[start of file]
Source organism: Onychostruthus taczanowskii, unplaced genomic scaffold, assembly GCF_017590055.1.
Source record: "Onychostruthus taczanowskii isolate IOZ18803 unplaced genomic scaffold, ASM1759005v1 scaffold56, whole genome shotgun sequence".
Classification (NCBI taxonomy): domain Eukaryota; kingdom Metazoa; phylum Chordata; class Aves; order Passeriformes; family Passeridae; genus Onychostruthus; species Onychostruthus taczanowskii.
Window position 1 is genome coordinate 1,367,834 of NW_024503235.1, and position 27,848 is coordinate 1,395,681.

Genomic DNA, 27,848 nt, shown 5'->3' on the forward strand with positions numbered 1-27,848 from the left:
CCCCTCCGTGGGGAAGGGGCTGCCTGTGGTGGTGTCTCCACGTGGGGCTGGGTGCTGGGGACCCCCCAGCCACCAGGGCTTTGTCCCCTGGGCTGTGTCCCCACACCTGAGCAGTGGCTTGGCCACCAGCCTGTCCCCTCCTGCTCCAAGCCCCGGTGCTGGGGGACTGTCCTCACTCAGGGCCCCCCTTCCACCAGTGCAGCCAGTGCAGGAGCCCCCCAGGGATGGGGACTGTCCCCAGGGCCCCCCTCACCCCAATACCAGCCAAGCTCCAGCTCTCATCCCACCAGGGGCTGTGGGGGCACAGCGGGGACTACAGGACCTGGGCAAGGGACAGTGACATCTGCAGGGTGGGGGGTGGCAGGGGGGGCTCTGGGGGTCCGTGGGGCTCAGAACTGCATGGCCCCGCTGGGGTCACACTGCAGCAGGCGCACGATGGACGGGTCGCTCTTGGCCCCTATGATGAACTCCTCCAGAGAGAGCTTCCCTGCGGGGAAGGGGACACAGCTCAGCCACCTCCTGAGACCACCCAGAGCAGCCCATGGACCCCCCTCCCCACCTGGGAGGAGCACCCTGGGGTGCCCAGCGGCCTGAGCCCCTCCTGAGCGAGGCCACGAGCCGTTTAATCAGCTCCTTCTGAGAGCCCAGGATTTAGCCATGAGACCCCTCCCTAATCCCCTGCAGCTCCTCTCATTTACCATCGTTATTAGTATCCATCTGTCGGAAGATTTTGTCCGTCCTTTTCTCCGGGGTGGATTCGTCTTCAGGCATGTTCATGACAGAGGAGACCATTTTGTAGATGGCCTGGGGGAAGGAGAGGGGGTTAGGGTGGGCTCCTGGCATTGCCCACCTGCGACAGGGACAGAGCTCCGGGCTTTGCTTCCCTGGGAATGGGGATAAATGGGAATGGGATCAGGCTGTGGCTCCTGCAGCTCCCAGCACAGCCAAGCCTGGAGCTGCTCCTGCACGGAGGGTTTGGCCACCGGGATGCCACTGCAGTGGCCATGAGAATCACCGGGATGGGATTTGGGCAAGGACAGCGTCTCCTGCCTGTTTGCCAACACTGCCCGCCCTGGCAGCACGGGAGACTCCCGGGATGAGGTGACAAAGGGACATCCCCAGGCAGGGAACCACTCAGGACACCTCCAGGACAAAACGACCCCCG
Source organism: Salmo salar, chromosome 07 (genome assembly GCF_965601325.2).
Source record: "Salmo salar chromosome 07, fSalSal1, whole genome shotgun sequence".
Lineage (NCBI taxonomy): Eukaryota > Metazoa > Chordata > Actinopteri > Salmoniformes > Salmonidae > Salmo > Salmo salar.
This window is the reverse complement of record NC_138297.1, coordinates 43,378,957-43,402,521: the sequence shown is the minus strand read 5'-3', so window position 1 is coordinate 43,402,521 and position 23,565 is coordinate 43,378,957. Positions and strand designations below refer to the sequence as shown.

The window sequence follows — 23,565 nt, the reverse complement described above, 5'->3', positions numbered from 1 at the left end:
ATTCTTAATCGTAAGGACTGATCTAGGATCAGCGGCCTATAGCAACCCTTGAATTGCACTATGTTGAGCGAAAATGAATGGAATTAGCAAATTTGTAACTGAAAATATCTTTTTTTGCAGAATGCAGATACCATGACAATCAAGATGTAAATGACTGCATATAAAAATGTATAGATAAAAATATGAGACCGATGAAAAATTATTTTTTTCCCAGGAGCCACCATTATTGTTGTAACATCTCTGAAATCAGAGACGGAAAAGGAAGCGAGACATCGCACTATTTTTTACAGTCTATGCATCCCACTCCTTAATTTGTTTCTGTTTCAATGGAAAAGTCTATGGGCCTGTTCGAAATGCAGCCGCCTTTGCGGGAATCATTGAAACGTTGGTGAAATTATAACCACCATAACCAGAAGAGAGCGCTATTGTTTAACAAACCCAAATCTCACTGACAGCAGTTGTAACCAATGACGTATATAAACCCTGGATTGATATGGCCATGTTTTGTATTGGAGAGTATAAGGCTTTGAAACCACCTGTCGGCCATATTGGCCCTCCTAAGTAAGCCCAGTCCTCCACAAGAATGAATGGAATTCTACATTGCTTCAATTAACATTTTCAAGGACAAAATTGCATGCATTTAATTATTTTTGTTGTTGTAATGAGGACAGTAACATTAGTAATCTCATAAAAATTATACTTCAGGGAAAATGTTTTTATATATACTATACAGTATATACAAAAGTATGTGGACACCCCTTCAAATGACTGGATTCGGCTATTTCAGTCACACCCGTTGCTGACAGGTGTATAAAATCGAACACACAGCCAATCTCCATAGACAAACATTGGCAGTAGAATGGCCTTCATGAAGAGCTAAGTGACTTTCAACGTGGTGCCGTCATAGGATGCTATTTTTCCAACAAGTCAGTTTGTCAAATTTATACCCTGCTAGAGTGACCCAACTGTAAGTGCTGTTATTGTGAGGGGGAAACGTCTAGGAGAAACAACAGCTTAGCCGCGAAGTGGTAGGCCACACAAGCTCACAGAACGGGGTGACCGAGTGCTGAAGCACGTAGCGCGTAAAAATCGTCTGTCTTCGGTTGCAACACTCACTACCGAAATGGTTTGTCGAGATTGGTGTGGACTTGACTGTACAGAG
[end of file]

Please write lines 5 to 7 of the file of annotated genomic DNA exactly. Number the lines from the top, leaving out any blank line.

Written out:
Genomic DNA, 27,848 nt, shown 5'->3' on the forward strand with positions numbered 1-27,848 from the left:
CCCCTCCGTGGGGAAGGGGCTGCCTGTGGTGGTGTCTCCACGTGGGGCTGGGTGCTGGGGACCCCCCAGCCACCAGGGCTTTGTCCCCTGGGCTGTGTCCCCACACCTGAGCAGTGGCTTGGCCACCAGCCTGTCCCCTCCTGCTCCAAGCCCCGGTGCTGGGGGACTGTCCTCACTCAGGGCCCCCCTTCCACCAGTGCAGCCAGTGCAGGAGCCCCCCAGGGATGGGGACTGTCCCCAGGGCCCCCCTCACCCCAATACCAGCCAAGCTCCAGCTCTCATCCCACCAGGGGCTGTGGGGGCACAGCGGGGACTACAGGACCTGGGCAAGGGACAGTGACATCTGCAGGGTGGGGGGTGGCAGGGGGGGCTCTGGGGGTCCGTGGGGCTCAGAACTGCATGGCCCCGCTGGGGTCACACTGCAGCAGGCGCACGATGGACGGGTCGCTCTTGGCCCCTATGATGAACTCCTCCAGAGAGAGCTTCCCTGCGGGGAAGGGGACACAGCTCAGCCACCTCCTGAGACCACCCAGAGCAGCCCATGGACCCCCCTCCCCACCTGGGAGGAGCACCCTGGGGTGCCCAGCGGCCTGAGCCCCTCCTGAGCGAGGCCACGAGCCGTTTAATCAGCTCCTTCTGAGAGCCCAGGATTTAGCCATGAGACCCCTCCCTAATCCCCTGCAGCTCCTCTCATTTACCATCGTTATTAGTATCCATCTGTCGGAAGATTTTGTCCGTCCTTTTCTCCGGGGTGGATTCGTCTTCAGGCATGTTCATGACAGAGGAGACCATTTTGTAGATGGCCTGGGGGAAGGAGAGGGGGTTAGGGTGGGCTCCTGGCATTGCCCACCTGCGACAGGGACAGAGCTCCGGGCTTTGCTTCCCTGGGAATGGGGATAAATGGGAATGGGATCAGGCTGTGGCTCCTGCAGCTCCCAGCACAGCCAAGCCTGGAGCTGCTCCTGCACGGAGGGTTTGGCCACCGGGATGCCACTGCAGTGGCCATGAGAATCACCGGGATGGGATTTGGGCAAGGACAGCGTCTCCTGCCTGTTTGCCAACACTGCCCGCCCTGGCAGCACGGGAGACTCCCGGGATGAGGTGACAAAGGGACATCCCCAGGCAGGGAACCACTCAGGACACCTCCAGGACAAAACGACCCCCG
Source organism: Salmo salar, chromosome 07 (genome assembly GCF_965601325.2).